pumpkin soup

Have you ever watched that show on the food network called “Semi-Homemade”? During grad school I used to fly back to the States to visit my parents once or twice a year. On those visits you could often find me plopped on the couch, cupping a steamy cup of chai, fully engrossed in The Food Network. During these visits, Giada dared me to create chocolate basil Panini’s, Ina inspired me to use the best quality produce, and Sandra Lee gave me practical advice on cooking at home with a busy schedule.

Today’s recipe made me think of Sandra, as I utilized ingredients I already had on hand to create a silky soup.

The voluptuous pumpkins that I snuck into my previous post, are the main attraction for this soup. Once the pumpkins are roasted, this soup comes together in less time than it would take you to order a pizza. I swear.

photo 3

I roasted the pumpkins on a Sunday (since I already had the oven going for some other items), and was able to easily whip this soup up the next day. I’ve seen a lot of thai-inspired soups on the interwebs; this is the best version I’ve ever tried. And who doesn’t love orange-hued foods in the Autumn?

Panang-Kissed Roasted Pumpkin Soup

What I’m listening to

Ben Webster- “Solitude”


3 cups roasted pumpkin*

2 cups vegetable broth

1 ½ T Panang Curry Paste

What I do

Put pumpkin & broth into a blender and blend until smooth. All curry pastes are not created equally, and all people don’t have the same tolerance for heat. Add the curry paste one teaspoon at a time to the blender and blend until smooth. I used about 1 ½ Tablespoons for the perfect heat & flavour.

Once your soup is blended, gently heat on medium low heat until it bubbles. Serve immediately.

*The abridged version for roasting a pumpkin is to take a medium-sized pie pumpkin, split it in half, de-seed it, rub some olive oil on the flesh, sprinkle it with sea salt, put it face down on a baking sheet, and bake at 350 for 45 minutes or until the flesh is tender. For a more eloquent explanation, check out the fabulous Angela at Oh She Glows!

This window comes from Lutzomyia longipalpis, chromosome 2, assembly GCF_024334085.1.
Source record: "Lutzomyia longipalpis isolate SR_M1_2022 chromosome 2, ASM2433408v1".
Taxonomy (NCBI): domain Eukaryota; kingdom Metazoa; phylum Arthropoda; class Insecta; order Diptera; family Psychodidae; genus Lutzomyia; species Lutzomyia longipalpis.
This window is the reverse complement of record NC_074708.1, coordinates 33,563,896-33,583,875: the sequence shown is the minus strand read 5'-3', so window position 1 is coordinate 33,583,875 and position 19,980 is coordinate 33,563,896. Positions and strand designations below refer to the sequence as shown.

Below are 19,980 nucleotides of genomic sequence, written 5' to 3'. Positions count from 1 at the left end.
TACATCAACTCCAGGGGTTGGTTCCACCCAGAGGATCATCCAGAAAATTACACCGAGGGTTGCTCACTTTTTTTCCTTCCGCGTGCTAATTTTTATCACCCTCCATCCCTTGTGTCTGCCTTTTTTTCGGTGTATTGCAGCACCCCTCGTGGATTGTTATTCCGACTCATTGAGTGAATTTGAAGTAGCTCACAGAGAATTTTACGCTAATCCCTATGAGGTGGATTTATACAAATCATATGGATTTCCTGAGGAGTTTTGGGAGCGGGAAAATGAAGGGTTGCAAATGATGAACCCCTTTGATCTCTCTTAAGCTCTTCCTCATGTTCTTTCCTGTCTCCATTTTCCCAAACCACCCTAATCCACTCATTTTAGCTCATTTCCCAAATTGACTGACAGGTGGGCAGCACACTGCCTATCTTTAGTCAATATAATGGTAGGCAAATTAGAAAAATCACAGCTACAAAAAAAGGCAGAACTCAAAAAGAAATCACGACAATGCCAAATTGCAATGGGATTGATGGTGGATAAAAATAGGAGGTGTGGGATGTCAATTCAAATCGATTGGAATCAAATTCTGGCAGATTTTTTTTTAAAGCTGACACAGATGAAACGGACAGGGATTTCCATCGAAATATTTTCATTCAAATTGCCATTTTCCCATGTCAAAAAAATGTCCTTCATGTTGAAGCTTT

Easy Veggie Soup

Everyone needs a handful of solid soup recipes in their repertoire. Whether it’s a translucent broth, a hefty stew, a velvety puree, or even a chilled concoction, soups are a year-round comfort.

This is a basic vegetable soup that I make anytime I start getting sniffly, am short on time, or just need some warmth in my belly.

Most people have some version of this lying around; it relies on the flavours of a classic chicken noodle. It’s a great base to build on, or just perfectly satisfying on its own. Customize it to your tastes and needs: feel like some heat? Throw in some more ginger, or crushed red pepper. Don’t have chard lying around? Use another green, or just leave it out.

For this soup, I let the vegetables “sweat” before adding the liquid, which brings out their flavours and adds a touch of sweetness to the final product. I prefer this method to just throwing the veggies in the pot and adding the liquid straight away- that tends to result in bland, sometimes bitter tasting veggies.

For the kitchen ninjas out there, this soup might not challenge your skill set, but I think there’s a certain solace in preparing the most basic recipes. So here we go:

Easy Veggie Soup

Easy Veggie Soup

What I’m listening to

Miles Davis- Kind of Blue (Side A for chopping, Side B for cooking & stirring)


½ T your preferred cooking oil

2 medium onions, chopped

4 carrots, chopped

4 celery stalks, chopped

2-3 T garlic, minced (about 3 medium sized cloves)

1 T grated ginger

2 dry bay leaves

1 t dried thyme

1/2 t dried sage

6-7 cups Vegetable broth

Tofu, crumbled

2 cups swiss chard, chopped and packed

salt & fresh black pepper to taste

What I do

Add oil to a 6 quart stock pot/dutch oven (whatever you’ve got), and heat on medium heat. Once the oil is hot, add onions, stirring often for 3 minutes. Add the carrots and celery and continue to stir for 4-5 minutes. In this time you should see the vegetables develop a sheen, as they sweat out some of their water. The vegetables shouldn’t brown, so if they look like they are, just lower your heat a bit and continue stirring.

Add garlic, ginger, bay leaves, thyme & sage, and stir for a minute.

Add broth and turn up the heat to medium high. Once the liquid starts to boil, lower the heat and let the soup simmer for 6-8 minutes. It’s important to ensure your soup is on a simmer (as opposed to a rolling boil), otherwise you’ll end up with mushy vegetables. Add crumbled tofu, swiss chard, and let the chard melt in to the soup. At this point taste your soup and season with fresh black pepper and salt as needed. Turn off the heat once the chard has softened.

Eat right away or later. I had it for dinner the first night, ladled over fresh rice noodles….and then for breakfast two days in a row.